COUDERSPORT — The Potter County government received $342,619 in Act 13 shale impact fee allotments, the commissioners announced during the June 18 meeting.
Individual municipalities within the county received $564,655 in total. Sweden Township and Ulysses Township were at the top of the list, receiving more than $70,000 and $66,000, respectively.
Commissioner Paul Heimel said the allotment included a $25,000 payment that can be used for parks, recreation and environmental recreation to support things such as trails, education and preservation.
The Act 13 allotment is based on shale gas drilling and production that took place in 2019. Potter County’s allotment was about 25% less than last year as there has been less drilling and the price of gas is lower, Heimel said.
Commissioner Barry Hayman encouraged all residents to fill out the census. Nationwide, self reporting is at almost 62%; Pennsylvania is a little ahead of that, at 65%. Locally, Potter County lags behind at 47%, Hayman said. Homer and Roulette townships are the highest self reported in the county, at 69% and 60%, respectively. Wharton and Stewardson Townships are the lowest, at 14% and 12%.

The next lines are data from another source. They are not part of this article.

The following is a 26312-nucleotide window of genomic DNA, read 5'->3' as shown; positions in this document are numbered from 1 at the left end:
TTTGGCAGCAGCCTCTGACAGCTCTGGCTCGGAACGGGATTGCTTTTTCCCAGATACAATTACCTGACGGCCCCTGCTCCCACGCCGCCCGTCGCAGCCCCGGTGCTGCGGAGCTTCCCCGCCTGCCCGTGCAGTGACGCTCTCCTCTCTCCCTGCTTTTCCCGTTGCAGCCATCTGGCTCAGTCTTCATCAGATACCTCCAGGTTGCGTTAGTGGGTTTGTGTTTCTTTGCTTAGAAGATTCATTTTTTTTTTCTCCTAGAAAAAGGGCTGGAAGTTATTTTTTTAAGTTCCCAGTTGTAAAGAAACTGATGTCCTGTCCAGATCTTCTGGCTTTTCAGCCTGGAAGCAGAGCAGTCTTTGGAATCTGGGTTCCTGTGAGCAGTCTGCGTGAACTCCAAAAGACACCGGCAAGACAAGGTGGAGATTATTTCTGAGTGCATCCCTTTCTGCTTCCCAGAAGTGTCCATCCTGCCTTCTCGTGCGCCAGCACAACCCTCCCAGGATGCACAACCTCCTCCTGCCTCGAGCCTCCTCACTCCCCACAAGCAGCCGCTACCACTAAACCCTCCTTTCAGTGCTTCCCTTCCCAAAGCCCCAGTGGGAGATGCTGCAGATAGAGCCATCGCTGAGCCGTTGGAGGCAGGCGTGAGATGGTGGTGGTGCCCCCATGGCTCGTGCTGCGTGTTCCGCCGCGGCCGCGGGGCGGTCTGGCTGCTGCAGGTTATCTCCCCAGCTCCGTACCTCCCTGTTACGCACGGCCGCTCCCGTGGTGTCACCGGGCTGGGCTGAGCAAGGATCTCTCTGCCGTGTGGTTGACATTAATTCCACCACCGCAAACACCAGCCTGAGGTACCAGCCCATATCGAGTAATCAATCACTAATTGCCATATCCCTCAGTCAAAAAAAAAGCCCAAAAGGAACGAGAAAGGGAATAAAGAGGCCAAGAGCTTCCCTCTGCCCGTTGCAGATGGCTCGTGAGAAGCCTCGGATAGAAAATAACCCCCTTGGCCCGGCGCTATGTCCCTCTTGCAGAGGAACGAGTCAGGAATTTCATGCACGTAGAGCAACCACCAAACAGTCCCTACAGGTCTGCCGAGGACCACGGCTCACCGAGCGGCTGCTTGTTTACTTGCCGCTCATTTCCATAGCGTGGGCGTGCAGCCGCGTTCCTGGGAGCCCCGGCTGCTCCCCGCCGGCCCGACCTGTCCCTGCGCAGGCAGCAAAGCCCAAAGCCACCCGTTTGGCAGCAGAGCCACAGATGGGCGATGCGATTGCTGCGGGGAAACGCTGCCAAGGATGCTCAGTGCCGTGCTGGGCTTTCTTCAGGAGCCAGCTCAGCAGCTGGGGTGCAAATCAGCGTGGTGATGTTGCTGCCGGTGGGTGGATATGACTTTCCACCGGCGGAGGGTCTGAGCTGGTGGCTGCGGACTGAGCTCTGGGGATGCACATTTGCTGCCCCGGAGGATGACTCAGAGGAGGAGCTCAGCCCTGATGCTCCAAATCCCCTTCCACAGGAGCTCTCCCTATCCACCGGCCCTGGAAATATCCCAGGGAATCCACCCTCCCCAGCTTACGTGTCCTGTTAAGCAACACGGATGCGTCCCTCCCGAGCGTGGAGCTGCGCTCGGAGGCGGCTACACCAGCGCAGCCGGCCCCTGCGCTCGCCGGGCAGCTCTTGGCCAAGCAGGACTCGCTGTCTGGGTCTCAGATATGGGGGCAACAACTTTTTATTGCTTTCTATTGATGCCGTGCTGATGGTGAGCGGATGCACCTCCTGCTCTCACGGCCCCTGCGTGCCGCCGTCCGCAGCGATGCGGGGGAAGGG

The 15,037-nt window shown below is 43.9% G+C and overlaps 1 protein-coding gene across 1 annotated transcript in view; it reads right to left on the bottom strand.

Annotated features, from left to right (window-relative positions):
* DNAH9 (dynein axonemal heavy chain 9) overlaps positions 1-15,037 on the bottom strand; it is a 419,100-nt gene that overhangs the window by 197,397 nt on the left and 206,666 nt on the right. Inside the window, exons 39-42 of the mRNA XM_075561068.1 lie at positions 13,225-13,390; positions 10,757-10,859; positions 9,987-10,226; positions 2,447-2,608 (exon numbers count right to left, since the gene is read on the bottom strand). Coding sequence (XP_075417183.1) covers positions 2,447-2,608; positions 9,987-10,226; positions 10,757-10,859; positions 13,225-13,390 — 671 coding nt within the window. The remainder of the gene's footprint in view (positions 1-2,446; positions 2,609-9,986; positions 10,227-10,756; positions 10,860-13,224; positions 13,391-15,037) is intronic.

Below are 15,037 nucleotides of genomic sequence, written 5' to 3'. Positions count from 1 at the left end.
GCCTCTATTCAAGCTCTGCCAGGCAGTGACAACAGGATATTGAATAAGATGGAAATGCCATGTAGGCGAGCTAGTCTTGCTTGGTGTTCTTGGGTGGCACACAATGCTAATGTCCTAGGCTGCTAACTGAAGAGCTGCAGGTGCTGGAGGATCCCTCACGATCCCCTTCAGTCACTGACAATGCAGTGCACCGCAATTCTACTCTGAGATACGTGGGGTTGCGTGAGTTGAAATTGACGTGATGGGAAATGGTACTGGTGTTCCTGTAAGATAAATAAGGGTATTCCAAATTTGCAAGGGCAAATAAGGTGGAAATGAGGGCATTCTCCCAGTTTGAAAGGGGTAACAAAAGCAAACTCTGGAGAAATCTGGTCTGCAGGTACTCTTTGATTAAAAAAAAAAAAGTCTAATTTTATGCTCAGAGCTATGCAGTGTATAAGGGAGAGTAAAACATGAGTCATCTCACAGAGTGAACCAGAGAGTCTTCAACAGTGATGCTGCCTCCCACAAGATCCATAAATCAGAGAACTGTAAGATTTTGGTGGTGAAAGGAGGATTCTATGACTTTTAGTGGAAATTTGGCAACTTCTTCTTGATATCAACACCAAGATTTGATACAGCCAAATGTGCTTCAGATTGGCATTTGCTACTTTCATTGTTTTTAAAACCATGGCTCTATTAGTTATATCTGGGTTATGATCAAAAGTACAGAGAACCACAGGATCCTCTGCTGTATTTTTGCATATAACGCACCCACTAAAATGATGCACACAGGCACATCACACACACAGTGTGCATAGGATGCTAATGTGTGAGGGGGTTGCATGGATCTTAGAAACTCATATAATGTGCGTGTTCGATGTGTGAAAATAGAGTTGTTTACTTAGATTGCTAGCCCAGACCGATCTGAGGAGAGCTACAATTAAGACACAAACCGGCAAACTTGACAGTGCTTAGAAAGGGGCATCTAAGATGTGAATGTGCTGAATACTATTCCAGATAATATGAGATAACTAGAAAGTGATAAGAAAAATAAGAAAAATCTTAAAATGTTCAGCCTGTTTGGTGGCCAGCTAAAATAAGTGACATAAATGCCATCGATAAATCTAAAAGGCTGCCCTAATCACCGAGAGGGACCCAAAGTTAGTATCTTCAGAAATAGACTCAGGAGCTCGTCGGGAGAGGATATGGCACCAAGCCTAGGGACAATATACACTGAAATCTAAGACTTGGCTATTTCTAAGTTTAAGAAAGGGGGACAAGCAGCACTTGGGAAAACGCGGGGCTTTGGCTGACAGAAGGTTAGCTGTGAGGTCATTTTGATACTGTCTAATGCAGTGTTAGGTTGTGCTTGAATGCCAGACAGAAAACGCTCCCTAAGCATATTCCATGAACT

Residents can respond to the census by phone, mail or online. Hayman said he couldn’t emphasize enough how important responding to the census is, as the federal government will often use population to determine how much funding areas will get for things, including roads and fire departments.
Potter County was the recipient of a $166,152 community development block grant. These funds can be approved for working capital projects, reopening expenses, food banks and pantries upgrades, etc.; applications for the funds need to be submitted by Friday, June 26.
The county also applied for a nearly $1.5 million county block grant to help with things such as nonprofits and first responders. When and if the application is approved, a public hearing will be held to disperse the funds as soon as possible.